According to Altschiller, even when it came to their US students there was no effort by GW to prepare students for an extended closure. Students leaving for spring break were told not to worry; many left their belongings in D.C., only to be told once they had left that their semester was cancelled. “GW really mishandled the situation,” Altschiller said, “but it’s so unprecedented, no school has handled this well. And I know everyone else is going through it too. Everyone is thinking, ‘Why me?’ which…sucks.”
Of all the Pelham graduates, Samantha Tsang had the earliest encounter with the effects of the pandemic. Tsang is a member of what will be the first graduating class of a four-year program at Duke Kunshan University, a sister school of Duke University just outside of Shanghai. She is a sophomore majoring in global China studies on a political science track. Tsang and her classmates had been hearing about the virus long before students in the US were worried about how it might affect them: “we like to joke that my school set the trend of closing down for coronavirus,” she said.
Duke Kunshan announced its closure on January 25, marking the start of this year’s Chinese New Year celebration, which Tsang notes is the largest annual migration of people in the world. Students would typically use this time to travel home or abroad while they have time off from school. She had been able to fly to Hong Kong to visit family before the announcement was made, and on February 1 returned to New York. The closure, she said, “was done out of an abundance of caution. There were no confirmed cases on my campus, but the issue was becoming far more serious very quickly in the surrounding area.” Although Wuhan, where the virus originated, is far from the school (roughly a five-hour high speed train ride), Tsang said that it was clear that the virus “became a very pressing issue over a matter of days.”
Unlike Altschiller’s experience, Tsang felt that her school kept her very well informed of the measures they were taking to ensure that students were safe, shutting down very early on and reimbursing students for their flights. “Students reached out to administrators to ask about any sort of preventative measures that were being taken, just in case the virus would affect our studies, and within twenty-four hours the administrators reached out,” she said. They were told that, much like Pelham’s precautions, there were more frequent cleanings on campus, and masks were even being handed out to students at the school. “At the time it may have been deemed a little bit extreme,” she said, “but I definitely think it was necessary.”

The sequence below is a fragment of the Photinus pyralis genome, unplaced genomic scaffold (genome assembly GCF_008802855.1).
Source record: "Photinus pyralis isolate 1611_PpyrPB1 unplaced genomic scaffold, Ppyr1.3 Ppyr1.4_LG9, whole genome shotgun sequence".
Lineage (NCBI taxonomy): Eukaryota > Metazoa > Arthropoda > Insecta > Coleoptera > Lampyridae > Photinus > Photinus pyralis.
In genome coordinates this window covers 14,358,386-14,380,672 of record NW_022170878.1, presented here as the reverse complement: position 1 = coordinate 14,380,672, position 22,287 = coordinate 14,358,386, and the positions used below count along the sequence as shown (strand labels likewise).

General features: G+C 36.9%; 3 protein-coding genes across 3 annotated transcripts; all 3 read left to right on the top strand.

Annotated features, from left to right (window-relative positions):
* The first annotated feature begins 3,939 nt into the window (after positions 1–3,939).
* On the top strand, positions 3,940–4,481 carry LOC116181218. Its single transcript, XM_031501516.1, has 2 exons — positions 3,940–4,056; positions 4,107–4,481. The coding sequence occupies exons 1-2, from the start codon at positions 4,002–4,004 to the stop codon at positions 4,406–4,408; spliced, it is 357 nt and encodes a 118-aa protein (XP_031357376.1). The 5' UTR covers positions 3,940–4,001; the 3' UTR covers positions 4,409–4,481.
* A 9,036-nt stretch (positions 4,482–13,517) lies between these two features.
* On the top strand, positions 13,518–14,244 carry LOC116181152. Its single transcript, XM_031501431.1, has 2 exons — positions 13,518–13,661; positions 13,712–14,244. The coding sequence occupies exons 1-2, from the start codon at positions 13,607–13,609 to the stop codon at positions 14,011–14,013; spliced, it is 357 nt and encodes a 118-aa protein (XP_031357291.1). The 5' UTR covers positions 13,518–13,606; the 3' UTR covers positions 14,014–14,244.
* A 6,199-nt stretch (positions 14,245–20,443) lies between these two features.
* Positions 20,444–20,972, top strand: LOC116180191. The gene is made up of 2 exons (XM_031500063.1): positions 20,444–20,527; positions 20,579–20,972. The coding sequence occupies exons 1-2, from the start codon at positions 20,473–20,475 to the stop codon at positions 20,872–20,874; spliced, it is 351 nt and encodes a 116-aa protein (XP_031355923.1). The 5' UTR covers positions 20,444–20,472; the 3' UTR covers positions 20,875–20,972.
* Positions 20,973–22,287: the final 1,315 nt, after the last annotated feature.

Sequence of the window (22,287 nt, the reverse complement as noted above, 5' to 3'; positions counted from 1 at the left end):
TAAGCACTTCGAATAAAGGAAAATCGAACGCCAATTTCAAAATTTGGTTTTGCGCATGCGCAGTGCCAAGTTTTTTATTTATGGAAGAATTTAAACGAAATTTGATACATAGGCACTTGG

For Tsang, online classes began on February 24 through Zoom and other additional assignments. Most of her professors have placed a large emphasis on writing since the shutdown and tests and quizzes are considered to be open-book. She notes that her professors “have done a good job of trying to maintain the rigor of in-person learning through this online medium.” Her new schedule is difficult, she said, “because there aren’t distinct boundaries between work time.” Although she appreciates the flexibility that online education provides, she said that it certainly “takes away from some of the aspects of learning that make college important.”
The general consensus among college students is clear: this whole situation “sucks.” Even with everything we thought to be dependable seemingly falling apart around us, Tsang reminds us that not all is lost, saying, “I think the good thing that has come out of this is I can feel a real sense of community in my school, even though we are in several time zones across the world. Seeing people come together to support each other, even though we are so far apart, I still feel connected.”